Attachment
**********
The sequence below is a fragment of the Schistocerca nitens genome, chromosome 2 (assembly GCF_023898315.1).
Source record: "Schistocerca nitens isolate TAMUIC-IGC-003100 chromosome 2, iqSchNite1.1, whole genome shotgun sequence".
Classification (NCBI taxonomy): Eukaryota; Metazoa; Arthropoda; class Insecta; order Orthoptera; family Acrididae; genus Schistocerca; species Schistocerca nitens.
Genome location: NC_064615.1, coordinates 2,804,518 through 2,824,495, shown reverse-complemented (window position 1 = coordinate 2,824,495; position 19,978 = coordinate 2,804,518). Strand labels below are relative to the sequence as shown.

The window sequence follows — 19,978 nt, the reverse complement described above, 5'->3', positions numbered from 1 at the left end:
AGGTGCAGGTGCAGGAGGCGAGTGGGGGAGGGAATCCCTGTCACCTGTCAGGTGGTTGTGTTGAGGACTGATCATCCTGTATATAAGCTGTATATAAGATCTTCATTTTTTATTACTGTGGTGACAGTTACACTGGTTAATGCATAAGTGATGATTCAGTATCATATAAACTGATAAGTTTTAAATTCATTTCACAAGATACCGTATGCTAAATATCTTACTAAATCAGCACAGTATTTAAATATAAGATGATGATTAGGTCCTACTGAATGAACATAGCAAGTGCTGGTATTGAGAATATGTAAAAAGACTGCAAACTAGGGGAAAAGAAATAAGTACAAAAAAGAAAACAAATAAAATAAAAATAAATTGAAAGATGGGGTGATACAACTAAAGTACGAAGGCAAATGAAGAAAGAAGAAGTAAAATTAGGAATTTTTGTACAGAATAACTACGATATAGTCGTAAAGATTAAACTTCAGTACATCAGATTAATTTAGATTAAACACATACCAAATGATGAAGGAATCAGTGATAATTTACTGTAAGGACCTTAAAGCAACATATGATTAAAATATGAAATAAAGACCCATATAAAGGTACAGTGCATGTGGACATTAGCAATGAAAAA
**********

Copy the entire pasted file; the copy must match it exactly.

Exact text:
The sequence below is a fragment of the Schistocerca nitens genome, chromosome 2 (assembly GCF_023898315.1).
Source record: "Schistocerca nitens isolate TAMUIC-IGC-003100 chromosome 2, iqSchNite1.1, whole genome shotgun sequence".
Classification (NCBI taxonomy): Eukaryota; Metazoa; Arthropoda; class Insecta; order Orthoptera; family Acrididae; genus Schistocerca; species Schistocerca nitens.
Genome location: NC_064615.1, coordinates 2,804,518 through 2,824,495, shown reverse-complemented (window position 1 = coordinate 2,824,495; position 19,978 = coordinate 2,804,518). Strand labels below are relative to the sequence as shown.

The window sequence follows — 19,978 nt, the reverse complement described above, 5'->3', positions numbered from 1 at the left end:
AGGTGCAGGTGCAGGAGGCGAGTGGGGGAGGGAATCCCTGTCACCTGTCAGGTGGTTGTGTTGAGGACTGATCATCCTGTATATAAGCTGTATATAAGATCTTCATTTTTTATTACTGTGGTGACAGTTACACTGGTTAATGCATAAGTGATGATTCAGTATCATATAAACTGATAAGTTTTAAATTCATTTCACAAGATACCGTATGCTAAATATCTTACTAAATCAGCACAGTATTTAAATATAAGATGATGATTAGGTCCTACTGAATGAACATAGCAAGTGCTGGTATTGAGAATATGTAAAAAGACTGCAAACTAGGGGAAAAGAAATAAGTACAAAAAAGAAAACAAATAAAATAAAAATAAATTGAAAGATGGGGTGATACAACTAAAGTACGAAGGCAAATGAAGAAAGAAGAAGTAAAATTAGGAATTTTTGTACAGAATAACTACGATATAGTCGTAAAGATTAAACTTCAGTACATCAGATTAATTTAGATTAAACACATACCAAATGATGAAGGAATCAGTGATAATTTACTGTAAGGACCTTAAAGCAACATATGATTAAAATATGAAATAAAGACCCATATAAAGGTACAGTGCATGTGGACATTAGCAATGAAAAA